If you’re a writer, you better read “Romance”

image     Don’t sigh and roll your eyes. I’m serious. The romance genre gets a bad rap. Want to write stronger emotional scenes? Read romance. Want to understand body language like it’s nobody’s business? Read romance. Want to master emotional nuance? Read romance. Want to build a strong emotional vocabulary? Read Romance

Romance novels are chock full of emotional conflict, and we know that these emotional conflicts stem from the beliefs that the characters hold. (Sound familiar?)

In my own writing, I always seem to struggle with the degree of emotion. Either my characters are calm and in control or extremely angry, sad or happy. What I have to master is emotional degrees. (My term here)  Most people don’t just flip out at the slightest provocation, they may simmer or stew, maybe even let it go. If a person repeatedly pushes their buttons, they may become irritated but not truly angry. Sometimes it takes a build up of repeated slights until a person feels insulted, then we land in angry territory.

I know in writing we are allowed to dramatize the characters and that many characters may do or say things in a book that we would never do or say in real life. I get that. But a false emotional response always stands out in a book. She said what?

How many romance novels have I read? A lot. And I’m still learning from them. Yes, I get sucked right in. How many times can I read about falling in love? A billion. Ahhh, the first meeting, the awareness, the chemistry, the banter, the anticipation, the trepidation, the chances taken, the risk, the fear, the payoff. Over and over again I read these stories in different settings with different social mores. Why?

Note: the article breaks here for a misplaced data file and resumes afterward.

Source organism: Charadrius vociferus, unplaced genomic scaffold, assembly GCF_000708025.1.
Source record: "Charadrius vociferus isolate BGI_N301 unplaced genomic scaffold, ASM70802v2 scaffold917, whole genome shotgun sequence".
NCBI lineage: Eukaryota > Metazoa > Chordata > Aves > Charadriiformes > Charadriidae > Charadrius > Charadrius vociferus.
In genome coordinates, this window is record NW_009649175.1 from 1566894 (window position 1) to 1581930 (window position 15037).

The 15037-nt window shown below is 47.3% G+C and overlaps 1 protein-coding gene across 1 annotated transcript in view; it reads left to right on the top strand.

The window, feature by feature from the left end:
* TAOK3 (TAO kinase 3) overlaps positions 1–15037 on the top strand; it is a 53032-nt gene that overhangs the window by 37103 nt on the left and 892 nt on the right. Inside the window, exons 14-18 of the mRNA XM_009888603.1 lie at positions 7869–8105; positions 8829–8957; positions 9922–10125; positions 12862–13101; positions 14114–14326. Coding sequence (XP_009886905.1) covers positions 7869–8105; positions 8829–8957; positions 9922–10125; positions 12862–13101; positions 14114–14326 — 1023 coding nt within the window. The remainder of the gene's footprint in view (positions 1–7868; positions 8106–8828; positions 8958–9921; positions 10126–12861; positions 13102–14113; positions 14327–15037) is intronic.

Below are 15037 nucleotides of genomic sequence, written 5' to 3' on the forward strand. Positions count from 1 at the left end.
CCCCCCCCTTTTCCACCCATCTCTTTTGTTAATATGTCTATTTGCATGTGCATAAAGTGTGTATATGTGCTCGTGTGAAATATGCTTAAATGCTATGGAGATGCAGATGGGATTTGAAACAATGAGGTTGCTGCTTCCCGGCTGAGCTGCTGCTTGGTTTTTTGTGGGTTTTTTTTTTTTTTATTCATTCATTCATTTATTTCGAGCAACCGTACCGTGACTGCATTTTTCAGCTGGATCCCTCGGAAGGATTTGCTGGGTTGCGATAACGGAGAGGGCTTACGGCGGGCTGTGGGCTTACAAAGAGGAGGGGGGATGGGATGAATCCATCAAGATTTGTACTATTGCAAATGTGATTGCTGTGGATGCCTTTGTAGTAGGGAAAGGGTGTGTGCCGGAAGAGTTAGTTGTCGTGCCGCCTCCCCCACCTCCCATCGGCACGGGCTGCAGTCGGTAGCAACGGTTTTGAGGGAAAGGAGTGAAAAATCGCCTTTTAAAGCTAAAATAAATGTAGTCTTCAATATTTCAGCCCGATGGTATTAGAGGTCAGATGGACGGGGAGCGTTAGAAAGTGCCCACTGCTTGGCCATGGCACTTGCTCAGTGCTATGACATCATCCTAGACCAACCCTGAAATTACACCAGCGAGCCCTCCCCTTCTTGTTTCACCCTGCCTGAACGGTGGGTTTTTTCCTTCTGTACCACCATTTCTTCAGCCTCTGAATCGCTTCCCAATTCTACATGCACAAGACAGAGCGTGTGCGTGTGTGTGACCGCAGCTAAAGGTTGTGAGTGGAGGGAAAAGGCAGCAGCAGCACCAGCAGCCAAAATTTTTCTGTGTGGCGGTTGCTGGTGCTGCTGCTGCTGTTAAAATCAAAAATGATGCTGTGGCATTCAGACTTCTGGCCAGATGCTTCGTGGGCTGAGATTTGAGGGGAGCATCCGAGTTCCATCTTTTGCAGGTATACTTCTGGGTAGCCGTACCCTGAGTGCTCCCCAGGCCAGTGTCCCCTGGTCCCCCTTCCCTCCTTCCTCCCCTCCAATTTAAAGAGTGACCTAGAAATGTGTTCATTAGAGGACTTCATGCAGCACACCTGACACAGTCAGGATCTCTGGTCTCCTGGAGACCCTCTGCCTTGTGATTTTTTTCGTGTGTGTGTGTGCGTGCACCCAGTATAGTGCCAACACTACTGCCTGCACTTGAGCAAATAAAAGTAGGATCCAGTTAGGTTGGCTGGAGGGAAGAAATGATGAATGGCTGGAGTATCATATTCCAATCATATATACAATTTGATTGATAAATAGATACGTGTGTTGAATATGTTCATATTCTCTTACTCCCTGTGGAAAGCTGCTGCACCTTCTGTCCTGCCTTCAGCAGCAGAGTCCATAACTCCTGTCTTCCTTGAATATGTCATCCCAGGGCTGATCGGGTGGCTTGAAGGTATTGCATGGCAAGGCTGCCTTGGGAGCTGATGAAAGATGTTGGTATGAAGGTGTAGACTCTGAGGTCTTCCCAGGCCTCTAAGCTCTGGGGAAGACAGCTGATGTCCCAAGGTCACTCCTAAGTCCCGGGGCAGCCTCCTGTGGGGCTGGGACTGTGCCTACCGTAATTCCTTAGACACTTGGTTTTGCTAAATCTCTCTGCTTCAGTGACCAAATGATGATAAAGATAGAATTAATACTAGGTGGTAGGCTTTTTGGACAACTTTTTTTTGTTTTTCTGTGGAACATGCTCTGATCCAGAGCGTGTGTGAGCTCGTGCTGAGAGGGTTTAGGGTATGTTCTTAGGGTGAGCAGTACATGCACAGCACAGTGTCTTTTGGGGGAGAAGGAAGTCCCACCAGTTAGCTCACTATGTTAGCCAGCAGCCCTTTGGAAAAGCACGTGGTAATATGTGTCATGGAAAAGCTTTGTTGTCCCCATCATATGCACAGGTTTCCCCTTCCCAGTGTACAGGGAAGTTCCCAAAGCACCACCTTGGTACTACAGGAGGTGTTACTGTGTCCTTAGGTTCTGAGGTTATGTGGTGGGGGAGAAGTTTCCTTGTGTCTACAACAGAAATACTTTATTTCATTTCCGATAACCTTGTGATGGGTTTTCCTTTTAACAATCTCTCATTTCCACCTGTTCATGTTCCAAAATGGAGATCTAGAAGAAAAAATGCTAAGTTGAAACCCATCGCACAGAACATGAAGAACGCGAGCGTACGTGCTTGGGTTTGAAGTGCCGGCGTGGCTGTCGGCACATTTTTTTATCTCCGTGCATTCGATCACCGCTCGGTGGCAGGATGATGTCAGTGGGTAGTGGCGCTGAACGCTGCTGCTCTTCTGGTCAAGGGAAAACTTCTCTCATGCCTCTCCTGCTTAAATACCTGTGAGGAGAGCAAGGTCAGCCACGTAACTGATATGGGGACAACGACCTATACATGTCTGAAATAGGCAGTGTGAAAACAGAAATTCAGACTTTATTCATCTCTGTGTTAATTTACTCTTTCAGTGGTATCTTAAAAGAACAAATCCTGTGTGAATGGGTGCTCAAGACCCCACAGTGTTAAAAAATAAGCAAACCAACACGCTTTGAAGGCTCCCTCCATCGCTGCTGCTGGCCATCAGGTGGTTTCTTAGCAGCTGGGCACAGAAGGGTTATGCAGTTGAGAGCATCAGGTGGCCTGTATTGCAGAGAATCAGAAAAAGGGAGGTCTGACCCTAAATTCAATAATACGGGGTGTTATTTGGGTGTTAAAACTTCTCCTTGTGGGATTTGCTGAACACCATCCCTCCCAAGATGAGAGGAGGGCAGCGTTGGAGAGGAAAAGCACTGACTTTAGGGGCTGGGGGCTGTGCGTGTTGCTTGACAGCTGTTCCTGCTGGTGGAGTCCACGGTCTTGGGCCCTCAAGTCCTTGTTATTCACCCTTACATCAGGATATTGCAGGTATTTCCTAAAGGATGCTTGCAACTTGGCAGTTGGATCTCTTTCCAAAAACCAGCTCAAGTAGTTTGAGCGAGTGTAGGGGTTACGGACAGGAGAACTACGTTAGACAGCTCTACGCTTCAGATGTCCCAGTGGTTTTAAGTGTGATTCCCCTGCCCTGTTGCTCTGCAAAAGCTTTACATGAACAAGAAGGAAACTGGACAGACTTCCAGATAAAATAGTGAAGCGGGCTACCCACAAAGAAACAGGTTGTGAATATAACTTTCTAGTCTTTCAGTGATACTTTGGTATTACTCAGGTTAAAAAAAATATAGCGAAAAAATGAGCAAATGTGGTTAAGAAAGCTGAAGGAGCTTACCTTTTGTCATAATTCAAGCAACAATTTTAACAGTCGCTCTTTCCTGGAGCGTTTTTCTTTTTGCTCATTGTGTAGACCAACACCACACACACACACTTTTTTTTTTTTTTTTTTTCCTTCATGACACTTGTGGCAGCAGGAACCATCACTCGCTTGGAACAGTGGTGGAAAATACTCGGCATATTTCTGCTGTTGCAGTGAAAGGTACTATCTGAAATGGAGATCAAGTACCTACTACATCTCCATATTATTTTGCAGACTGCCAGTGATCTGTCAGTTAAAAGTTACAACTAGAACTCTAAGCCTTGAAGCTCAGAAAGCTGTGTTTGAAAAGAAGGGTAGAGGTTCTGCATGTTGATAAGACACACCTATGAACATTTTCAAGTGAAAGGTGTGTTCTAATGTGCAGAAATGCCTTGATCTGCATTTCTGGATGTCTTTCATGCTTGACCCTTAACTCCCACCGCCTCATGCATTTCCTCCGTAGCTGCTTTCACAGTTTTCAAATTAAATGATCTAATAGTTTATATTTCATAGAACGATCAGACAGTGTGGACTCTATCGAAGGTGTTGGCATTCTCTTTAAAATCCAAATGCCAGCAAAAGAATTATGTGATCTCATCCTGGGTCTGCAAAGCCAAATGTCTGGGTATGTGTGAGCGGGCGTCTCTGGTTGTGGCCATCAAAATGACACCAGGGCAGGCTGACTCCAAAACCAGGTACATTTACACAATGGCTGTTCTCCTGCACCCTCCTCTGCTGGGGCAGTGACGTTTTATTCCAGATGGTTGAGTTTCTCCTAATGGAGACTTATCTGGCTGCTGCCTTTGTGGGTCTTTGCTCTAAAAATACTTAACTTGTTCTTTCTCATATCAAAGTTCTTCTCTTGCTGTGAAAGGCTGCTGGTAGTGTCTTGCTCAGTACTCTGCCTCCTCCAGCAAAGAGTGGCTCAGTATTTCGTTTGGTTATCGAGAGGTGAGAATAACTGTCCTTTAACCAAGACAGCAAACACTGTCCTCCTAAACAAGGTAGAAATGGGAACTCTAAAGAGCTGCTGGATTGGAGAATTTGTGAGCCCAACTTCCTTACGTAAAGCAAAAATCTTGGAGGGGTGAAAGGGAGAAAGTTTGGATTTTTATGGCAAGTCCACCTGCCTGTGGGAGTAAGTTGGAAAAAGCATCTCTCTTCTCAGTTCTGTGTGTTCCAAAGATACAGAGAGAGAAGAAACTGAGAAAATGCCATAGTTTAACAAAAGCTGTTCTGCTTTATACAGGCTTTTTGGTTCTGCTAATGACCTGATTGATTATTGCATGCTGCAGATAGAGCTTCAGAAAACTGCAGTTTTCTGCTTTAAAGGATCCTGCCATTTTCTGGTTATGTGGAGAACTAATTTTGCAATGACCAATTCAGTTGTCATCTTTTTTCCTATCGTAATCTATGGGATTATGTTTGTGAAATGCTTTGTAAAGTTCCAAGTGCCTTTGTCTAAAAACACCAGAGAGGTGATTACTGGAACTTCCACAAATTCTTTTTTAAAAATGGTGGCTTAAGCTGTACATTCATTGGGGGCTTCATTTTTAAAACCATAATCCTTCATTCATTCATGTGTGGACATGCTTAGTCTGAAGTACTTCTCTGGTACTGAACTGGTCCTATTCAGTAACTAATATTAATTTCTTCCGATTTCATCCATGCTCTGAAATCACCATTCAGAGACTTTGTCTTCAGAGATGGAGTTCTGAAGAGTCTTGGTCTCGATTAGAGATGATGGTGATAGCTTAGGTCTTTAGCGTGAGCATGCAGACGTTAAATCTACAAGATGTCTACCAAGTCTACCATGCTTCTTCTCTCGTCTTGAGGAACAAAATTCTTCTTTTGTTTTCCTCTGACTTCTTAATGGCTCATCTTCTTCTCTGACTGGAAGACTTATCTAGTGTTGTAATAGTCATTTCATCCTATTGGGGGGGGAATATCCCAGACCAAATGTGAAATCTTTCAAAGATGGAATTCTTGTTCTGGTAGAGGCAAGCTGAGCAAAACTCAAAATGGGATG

Because falling in love is a fabulous hope-filled experience. It’s something we yearn to feel again. Its a rollercoaster of sensation that for a brief sparkling time, coats the world in rose colored glasses.  A skilled author will have the butterflies in your stomach fluttering and your heart skipping a beat right along with the characters’.

But hard to execute. Try it. It ain’t easy, my friends.

So now I read romance with an eye toward emotional execution. I want my characters emotional responses to ring true. Romance authors are great at executing a full range of emotional responses, not just the ones that have to do with falling in love.

And, oh yeah, if you want to see how internal monologue effectively drives a story…you know what I’m going to say…read romance.

I hope as a writer you won’t write off the romance genre as a waste of time. There are many incredible authors and many categories to choose from; suspense, mystery, sci-fi, fantasy, paranormal, historical, etc. (and their sub-genres)

Give these books a chance, if you haven’t already. You may learn something and enjoy yourself along the way.

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